The Bodhisattva knows this firsthand, so she or he lives accordingly: being gentle whenever possible; being kind and gladdening whenever possible. Because even though we’re really very small and insignificant, our actions extend beyond us and outlive us. Our actions are the way we come into contact with something greater than ourselves—Indra’s Net, the Web of Interdependence. As Buddhists, it’s our task to take back whatever minuscule amount control we have of ourselves and our lives; to shatter our karma and overturn all our preconceptions and projections so that we can live authentically in, and as, the world.
The Lone Bodhisattva uses Right Speech for another reason. The things we say, think and do in day-to-day life either help or hinder our ability to meditate. If I get pissed off at someone and tell them to, “Fuck off,” that’s going to stir up my mind which makes it difficult to concentrate. If I can’t concentrate, I can’t meditate and be mindful. If I can’t meditate and be mindful, I can’t cultivate wisdom.
If I can’t do that, I can’t free myself from suffering.
Words, thoughts and actions muddy the water when they’re unskillful, and clarify it when they’re skillful. Lao-Tzu said, “Do you have the patience to wait till your mud settles and the water is clear? Can you remain unmoving till the right action arises by itself?”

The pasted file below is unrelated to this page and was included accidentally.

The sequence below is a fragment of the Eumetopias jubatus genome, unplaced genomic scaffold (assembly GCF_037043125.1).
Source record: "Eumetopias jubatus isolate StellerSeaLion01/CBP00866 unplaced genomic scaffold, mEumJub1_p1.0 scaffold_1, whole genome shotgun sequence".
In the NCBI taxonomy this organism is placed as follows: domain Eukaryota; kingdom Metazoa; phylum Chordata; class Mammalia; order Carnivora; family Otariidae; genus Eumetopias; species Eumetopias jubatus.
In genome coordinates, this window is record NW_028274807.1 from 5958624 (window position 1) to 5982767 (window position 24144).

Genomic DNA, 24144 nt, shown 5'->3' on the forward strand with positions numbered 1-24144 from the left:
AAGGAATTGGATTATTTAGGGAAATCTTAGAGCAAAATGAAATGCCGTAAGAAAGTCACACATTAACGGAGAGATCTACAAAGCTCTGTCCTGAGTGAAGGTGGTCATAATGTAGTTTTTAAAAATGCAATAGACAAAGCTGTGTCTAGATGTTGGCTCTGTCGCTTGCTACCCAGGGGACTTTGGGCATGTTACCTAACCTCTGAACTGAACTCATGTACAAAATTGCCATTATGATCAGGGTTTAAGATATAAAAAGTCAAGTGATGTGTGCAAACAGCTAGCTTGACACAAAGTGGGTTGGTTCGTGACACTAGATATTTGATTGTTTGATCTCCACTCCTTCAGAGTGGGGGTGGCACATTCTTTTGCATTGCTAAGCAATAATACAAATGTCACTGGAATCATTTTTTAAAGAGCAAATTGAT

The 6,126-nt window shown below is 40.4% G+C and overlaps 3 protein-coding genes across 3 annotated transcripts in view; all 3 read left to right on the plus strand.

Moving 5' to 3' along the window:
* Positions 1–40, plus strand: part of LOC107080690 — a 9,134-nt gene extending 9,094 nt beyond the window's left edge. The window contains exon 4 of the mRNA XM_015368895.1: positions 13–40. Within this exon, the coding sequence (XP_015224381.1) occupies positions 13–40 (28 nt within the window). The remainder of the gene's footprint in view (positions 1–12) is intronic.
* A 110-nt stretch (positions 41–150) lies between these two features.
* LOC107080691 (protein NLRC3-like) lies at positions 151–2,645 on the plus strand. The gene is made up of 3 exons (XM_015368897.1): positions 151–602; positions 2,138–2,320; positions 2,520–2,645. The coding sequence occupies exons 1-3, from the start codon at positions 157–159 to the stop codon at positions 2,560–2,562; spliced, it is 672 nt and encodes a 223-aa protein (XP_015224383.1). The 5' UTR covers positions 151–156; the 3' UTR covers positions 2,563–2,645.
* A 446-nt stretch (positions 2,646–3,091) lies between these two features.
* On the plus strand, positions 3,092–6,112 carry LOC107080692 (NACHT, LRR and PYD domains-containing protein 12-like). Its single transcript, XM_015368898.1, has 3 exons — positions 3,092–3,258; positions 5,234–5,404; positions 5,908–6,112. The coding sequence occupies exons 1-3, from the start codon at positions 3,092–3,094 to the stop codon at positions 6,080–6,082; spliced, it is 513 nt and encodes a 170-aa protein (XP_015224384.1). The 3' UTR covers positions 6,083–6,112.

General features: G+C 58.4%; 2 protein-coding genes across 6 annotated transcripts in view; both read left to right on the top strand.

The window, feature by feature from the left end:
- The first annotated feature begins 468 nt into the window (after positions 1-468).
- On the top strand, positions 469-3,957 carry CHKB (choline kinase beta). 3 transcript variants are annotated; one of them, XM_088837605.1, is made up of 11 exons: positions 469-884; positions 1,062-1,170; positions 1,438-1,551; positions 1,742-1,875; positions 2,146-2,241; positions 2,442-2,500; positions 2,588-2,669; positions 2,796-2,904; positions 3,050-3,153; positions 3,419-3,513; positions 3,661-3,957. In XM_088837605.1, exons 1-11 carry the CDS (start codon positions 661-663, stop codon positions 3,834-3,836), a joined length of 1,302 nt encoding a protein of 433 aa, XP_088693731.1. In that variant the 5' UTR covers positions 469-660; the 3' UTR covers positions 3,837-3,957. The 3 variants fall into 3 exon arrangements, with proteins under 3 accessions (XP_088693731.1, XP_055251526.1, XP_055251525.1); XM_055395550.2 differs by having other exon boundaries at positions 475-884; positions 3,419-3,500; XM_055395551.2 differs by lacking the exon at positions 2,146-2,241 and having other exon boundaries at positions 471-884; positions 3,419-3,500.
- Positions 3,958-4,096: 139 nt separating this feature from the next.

This doesn’t necessarily mean we have to force ourselves to come to a grinding halt. It means that Right Speech and Right Action come from a “place” of stillness and clarity—a particular state of mind. But the relationship is mutual: clarity can lead to Right Speech, but Right Speech can also lead to clarity.
Now, I’m not perfect by any means. I struggle with Right Speech on a daily basis. I re-wrote this article probably five times to soften its edges and to add a little sweetness to the recipe. Right Speech is tough for us, for Americans. If you ask someone from another country to do an impression of an American, they’ll probably tilt their chins up, flail their arms around and start talking really loud. This stereotype isn’t too far off.
I don’t know why we have these issues with Right Speech, or with Buddhist Ethics in general. It seems like most of us would rather skip that part of Buddhism to get to the, “Good stuff.” But Right Speech, Right Action, and Right Livelihood are the good stuff. When it comes to practicality and utility, they might be the most beneficial aspects of the Path.
Not everyone can meditate or practice mindfulness, and not everyone can get a handle on the various Right Views. But anyone can learn to practice Buddhist Ethics and we can easily see how they influence our day-to-day lives for the better. I worry for us American Buddhists, at times. I don’t want to see us get stuck in the mud by skipping over essentials or diving into things before we’re ready.
Because, like Right Speech, Buddhism is a medicine. But, used unskillfully, it can be a poison. I think it’s vital that we practice with care, because practice can actually be harmful to ourselves and others if we get the dosage wrong.
If you want a more detailed description of what is and isn’t Right Speech, check this out.
Editor: Dana Gornall
Feel free to check out his Facebook page, his blog "Salty Dharma", and/or his non-Buddhist poetry at "The Writer's Block."